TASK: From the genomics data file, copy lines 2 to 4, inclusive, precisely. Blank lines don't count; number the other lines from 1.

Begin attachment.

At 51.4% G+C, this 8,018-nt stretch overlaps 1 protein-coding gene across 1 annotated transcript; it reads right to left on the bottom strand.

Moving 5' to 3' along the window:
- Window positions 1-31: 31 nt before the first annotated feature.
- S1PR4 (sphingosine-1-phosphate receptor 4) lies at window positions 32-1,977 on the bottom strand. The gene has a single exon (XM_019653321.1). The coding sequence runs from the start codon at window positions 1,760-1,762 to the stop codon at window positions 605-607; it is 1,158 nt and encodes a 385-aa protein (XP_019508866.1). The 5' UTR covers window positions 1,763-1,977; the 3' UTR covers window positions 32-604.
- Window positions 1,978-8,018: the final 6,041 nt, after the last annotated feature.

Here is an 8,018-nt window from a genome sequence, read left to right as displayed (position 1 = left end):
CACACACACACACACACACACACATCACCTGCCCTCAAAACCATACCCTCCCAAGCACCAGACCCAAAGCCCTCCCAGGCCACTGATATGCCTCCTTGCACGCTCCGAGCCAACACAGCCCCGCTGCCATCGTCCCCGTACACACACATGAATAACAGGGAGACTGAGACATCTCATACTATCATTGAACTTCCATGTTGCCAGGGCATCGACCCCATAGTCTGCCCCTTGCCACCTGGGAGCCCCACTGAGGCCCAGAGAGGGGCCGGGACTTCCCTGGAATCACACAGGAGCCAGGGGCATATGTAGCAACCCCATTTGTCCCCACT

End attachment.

Moving 5' to 3' along the window:
- Window positions 1-31: 31 nt before the first annotated feature.
- S1PR4 (sphingosine-1-phosphate receptor 4) lies at window positions 32-1,977 on the bottom strand. The gene has a single exon (XM_019653321.1). The coding sequence runs from the start codon at window positions 1,760-1,762 to the stop codon at window positions 605-607; it is 1,158 nt and encodes a 385-aa protein (XP_019508866.1). The 5' UTR covers window positions 1,763-1,977; the 3' UTR covers window positions 32-604.